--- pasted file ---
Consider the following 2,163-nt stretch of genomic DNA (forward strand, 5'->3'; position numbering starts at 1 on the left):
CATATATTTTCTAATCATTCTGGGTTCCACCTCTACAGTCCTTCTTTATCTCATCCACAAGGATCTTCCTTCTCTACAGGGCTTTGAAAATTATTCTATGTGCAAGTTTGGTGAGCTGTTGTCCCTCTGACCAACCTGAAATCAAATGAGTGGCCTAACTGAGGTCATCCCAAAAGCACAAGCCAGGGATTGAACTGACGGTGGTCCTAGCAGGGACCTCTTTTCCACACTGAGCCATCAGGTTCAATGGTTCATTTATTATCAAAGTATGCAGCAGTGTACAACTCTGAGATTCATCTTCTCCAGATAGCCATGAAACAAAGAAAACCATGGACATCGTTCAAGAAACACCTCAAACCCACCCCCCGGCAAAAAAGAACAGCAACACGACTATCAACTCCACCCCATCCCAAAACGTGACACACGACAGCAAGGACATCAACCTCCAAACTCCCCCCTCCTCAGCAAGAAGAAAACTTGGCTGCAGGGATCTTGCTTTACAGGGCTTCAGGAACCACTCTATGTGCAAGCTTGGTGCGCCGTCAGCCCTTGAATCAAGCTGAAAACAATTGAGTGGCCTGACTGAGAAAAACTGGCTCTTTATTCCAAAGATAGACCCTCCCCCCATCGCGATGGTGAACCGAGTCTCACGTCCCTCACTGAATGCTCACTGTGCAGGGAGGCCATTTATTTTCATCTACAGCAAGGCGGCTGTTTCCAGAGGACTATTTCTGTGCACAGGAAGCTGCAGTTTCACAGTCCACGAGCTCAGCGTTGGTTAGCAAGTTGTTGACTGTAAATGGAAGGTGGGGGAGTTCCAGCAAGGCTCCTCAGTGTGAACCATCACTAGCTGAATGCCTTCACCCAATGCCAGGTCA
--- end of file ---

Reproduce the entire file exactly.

Consider the following 2,163-nt stretch of genomic DNA (forward strand, 5'->3'; position numbering starts at 1 on the left):
CATATATTTTCTAATCATTCTGGGTTCCACCTCTACAGTCCTTCTTTATCTCATCCACAAGGATCTTCCTTCTCTACAGGGCTTTGAAAATTATTCTATGTGCAAGTTTGGTGAGCTGTTGTCCCTCTGACCAACCTGAAATCAAATGAGTGGCCTAACTGAGGTCATCCCAAAAGCACAAGCCAGGGATTGAACTGACGGTGGTCCTAGCAGGGACCTCTTTTCCACACTGAGCCATCAGGTTCAATGGTTCATTTATTATCAAAGTATGCAGCAGTGTACAACTCTGAGATTCATCTTCTCCAGATAGCCATGAAACAAAGAAAACCATGGACATCGTTCAAGAAACACCTCAAACCCACCCCCCGGCAAAAAAGAACAGCAACACGACTATCAACTCCACCCCATCCCAAAACGTGACACACGACAGCAAGGACATCAACCTCCAAACTCCCCCCTCCTCAGCAAGAAGAAAACTTGGCTGCAGGGATCTTGCTTTACAGGGCTTCAGGAACCACTCTATGTGCAAGCTTGGTGCGCCGTCAGCCCTTGAATCAAGCTGAAAACAATTGAGTGGCCTGACTGAGAAAAACTGGCTCTTTATTCCAAAGATAGACCCTCCCCCCATCGCGATGGTGAACCGAGTCTCACGTCCCTCACTGAATGCTCACTGTGCAGGGAGGCCATTTATTTTCATCTACAGCAAGGCGGCTGTTTCCAGAGGACTATTTCTGTGCACAGGAAGCTGCAGTTTCACAGTCCACGAGCTCAGCGTTGGTTAGCAAGTTGTTGACTGTAAATGGAAGGTGGGGGAGTTCCAGCAAGGCTCCTCAGTGTGAACCATCACTAGCTGAATGCCTTCACCCAATGCCAGGTCA